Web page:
“Its role is not to defend Anglicanism to the exclusion of other religions. Instead, the Church has a duty to protect the free practice of all faiths in this country.”
Interfaith Civic Group Stops Crime
Interfaith group points St. Petersburg police to criminal ‘hot spots’
Jamal Thalji, Tampa Bay Times, February 28, 2012
ST. PETERSBURG — They moved into the rental in the alley behind Montrose Boulevard N more than six months ago. They’re all young males. Drug-dealing and other crimes soon followed in Allendale, residents said. “There have been a few break-ins in the neighborhood,” said resident Pam Smith, 64. “We know who’s behind them.”
Residents hope that will come to an abrupt end in the coming weeks.
That’s because the address of that Allendale home and the location of 19 other suspected drug “hot spots” was handed over to St. Petersburg Assistant Police Chief Luke Williams at the Monday night rally held by Faith and Action for Strength Together, or FAST.
FAST is an interfaith civic group composed of 38 houses of worship in Pinellas County…
United Kingdom’s Nine Major Faith Communities To Collaborate
Government Launches “Year Of Service” Initiative At National Baha’i Center
Baha’i World News Service, March 2, 2012
LONDON — A government-sponsored initiative to encourage people of all beliefs to help improve their local neighborhoods has been launched at the national Baha’i center here.
The program, titled “A Year of Service,” aims to recognize the role of faith in inspiring charitable work, and promote collaboration between the United Kingdom’s nine major faith communities – Baha’i, Buddhist, Christian, Jain, Jewish, Hindu, Muslim, Sikh and Zoroastrian.
Twelve special volunteering days are being held during 2012, each of them coinciding with an existing religious festival and focusing on a distinct theme for community action.
Jewish Cooperation Enables Shi’ite-Sunni Cemetery
Toronto area’s first cemetery for all Muslims to open in June
The Canadian Press, Mar. 06, 2012
Board chairman Sabi Ahsan said the cemetery is a “landmark co-operation” between Muslims of all denominations and will bring the entire community closer together.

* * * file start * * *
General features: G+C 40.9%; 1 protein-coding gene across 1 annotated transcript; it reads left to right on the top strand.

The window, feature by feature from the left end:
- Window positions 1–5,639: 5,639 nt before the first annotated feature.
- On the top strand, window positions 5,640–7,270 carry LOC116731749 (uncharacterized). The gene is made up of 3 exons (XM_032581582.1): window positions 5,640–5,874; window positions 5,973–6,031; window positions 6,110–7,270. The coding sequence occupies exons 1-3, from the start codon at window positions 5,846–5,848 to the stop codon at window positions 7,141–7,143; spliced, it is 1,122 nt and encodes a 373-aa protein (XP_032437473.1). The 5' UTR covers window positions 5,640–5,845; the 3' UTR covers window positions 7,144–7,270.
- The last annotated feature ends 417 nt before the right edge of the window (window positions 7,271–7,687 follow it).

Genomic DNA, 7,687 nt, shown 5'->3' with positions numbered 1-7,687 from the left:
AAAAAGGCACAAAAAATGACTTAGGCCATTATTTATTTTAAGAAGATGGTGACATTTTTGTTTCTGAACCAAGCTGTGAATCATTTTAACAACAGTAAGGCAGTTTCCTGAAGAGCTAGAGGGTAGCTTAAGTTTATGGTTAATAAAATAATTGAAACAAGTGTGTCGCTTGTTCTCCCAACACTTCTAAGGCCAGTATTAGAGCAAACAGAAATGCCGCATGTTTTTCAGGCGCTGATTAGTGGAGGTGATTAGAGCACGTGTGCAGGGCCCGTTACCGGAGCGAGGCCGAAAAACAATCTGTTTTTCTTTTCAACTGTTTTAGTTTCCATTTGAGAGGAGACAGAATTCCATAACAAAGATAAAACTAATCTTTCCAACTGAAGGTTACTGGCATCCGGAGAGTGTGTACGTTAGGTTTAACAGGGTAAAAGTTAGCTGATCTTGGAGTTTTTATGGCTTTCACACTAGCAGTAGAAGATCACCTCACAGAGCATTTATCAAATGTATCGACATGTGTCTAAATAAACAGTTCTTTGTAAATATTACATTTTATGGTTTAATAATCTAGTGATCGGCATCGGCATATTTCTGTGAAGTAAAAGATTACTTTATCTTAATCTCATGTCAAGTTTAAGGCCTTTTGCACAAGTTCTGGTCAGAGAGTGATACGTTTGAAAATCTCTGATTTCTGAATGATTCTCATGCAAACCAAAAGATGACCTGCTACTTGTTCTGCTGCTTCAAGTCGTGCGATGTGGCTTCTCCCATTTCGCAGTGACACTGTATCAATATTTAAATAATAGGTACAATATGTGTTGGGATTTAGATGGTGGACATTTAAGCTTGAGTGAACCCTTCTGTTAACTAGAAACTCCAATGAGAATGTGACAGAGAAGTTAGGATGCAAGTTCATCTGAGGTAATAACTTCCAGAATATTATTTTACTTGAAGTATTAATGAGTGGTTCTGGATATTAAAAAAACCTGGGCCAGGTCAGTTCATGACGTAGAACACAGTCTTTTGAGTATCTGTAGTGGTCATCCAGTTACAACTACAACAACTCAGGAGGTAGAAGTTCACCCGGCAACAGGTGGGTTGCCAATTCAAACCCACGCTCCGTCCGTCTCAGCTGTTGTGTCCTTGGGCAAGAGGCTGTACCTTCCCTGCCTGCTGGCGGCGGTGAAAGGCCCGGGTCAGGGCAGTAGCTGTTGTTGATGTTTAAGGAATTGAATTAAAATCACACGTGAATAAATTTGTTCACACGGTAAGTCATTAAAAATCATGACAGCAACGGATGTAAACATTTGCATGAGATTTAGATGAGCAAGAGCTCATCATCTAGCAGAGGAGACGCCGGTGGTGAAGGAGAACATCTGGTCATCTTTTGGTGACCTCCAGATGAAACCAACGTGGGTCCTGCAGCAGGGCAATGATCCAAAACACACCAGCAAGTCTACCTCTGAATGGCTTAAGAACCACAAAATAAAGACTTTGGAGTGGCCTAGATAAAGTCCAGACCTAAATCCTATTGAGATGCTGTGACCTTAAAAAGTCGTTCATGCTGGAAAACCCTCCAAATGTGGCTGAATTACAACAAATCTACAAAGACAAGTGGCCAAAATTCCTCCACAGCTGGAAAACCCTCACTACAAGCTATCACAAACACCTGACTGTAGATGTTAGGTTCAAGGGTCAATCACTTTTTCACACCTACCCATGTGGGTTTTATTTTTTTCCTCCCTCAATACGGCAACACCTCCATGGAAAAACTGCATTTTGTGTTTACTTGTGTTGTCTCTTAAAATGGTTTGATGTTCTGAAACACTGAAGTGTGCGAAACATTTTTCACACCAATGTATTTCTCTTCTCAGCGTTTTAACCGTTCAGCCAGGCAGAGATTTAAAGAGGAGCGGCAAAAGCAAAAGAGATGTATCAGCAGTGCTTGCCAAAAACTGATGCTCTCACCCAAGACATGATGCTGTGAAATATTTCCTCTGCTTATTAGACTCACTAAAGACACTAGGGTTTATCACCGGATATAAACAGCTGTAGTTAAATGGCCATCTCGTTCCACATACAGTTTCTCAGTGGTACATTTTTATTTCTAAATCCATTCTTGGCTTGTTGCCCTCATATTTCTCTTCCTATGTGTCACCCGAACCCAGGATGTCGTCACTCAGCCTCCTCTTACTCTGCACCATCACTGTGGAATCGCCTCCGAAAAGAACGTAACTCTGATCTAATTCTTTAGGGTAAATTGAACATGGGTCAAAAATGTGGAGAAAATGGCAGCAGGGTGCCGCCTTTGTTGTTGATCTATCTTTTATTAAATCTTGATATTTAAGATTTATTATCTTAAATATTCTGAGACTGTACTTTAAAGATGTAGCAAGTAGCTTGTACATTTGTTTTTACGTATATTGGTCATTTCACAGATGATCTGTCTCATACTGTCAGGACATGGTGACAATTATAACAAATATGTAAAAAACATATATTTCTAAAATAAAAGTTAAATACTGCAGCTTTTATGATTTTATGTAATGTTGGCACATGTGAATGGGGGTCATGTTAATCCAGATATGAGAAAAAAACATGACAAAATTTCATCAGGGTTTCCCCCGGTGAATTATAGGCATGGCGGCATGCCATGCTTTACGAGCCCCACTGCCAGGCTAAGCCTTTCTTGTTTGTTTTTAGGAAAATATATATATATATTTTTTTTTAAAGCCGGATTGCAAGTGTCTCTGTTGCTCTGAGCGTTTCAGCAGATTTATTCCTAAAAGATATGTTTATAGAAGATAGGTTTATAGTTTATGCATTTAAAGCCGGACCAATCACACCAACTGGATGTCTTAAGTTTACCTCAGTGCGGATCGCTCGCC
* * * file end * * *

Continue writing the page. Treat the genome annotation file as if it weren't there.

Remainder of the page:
He says the cemetery will be the first in the area which manages services according to Muslim custom, operates on weekends and will have all graves correctly aligned toward Mecca.
The land for the cemetery was bought for $6.8-million from a Jewish company – Beth Olam Cemetery Corporation – which provided the Muslim corporation with an interest-free mortgage.
Mr. Ahsan said it will hold 40,000 graves and will allow Muslims to bury their loved ones on the day they die, according to religious custom.
A Muslim cemetery to meet the needs of residents in Ottawa and Gatineau, Quebec, is expected to open in June as well.
Lebanese School Teaches Respect of Others and of Religion
Lebanon: Ain Ebel, School for Children of All Religions
ANSAmed, February 1, 2012
Lebanon is a mission, said Paul John II. And in the deep south, in Ain Ebel, a few kilometres from the Israeli border, a nun of the order of the Sacred Hearts of Jesus and Mary, sister Josephine Nasr, is fighting her ‘‘battle’’ to offer serenity and security to the young students at her school, teaching them to respect others and to respect diversity. Religious diversity first of all, because the 800 students of the Saint Joseph College include Shiites and Christians, mainly from the Greek-Catholic rite.
Sister Nasr arrived in Ain Ebel, in the mountains in the south, as volunteer, one year after the end of the conflict with Israel, to direct the school with students of all age groups (from nursery school to high school). ‘‘During those terrible 33 days of conflict, in 2006, the school was heavily damaged,’’ the director tells. ‘‘Those were hard times.
Visitation Program in Chicago Connects Eight Traditions
“Sharing Sacred Spaces” Invites Public to Explore Eight Faith Traditions
Council for a Parliament of the World’s Religions, September 6, 2011
This year, religious and spiritual communities are coming together in partnership with the Council for a Parliament of the World’s Religions (CPWR) to visit one another’s Sacred Spaces, a program designed to engage religious diversity and widen participation in interreligious activity across the Chicago metropolitan area.
Overview: Beginning in October 2011 and continuing through May 2012, eight places of worship and practice in downtown Chicago will open their doors to extend hospitality to visitors from the general public. Through these visits to spaces where people pray, worship, engage in religious practices and celebrate life’s events, visitors will be invited to listen, learn and connect with one another. This is more than a tour; it is an experience.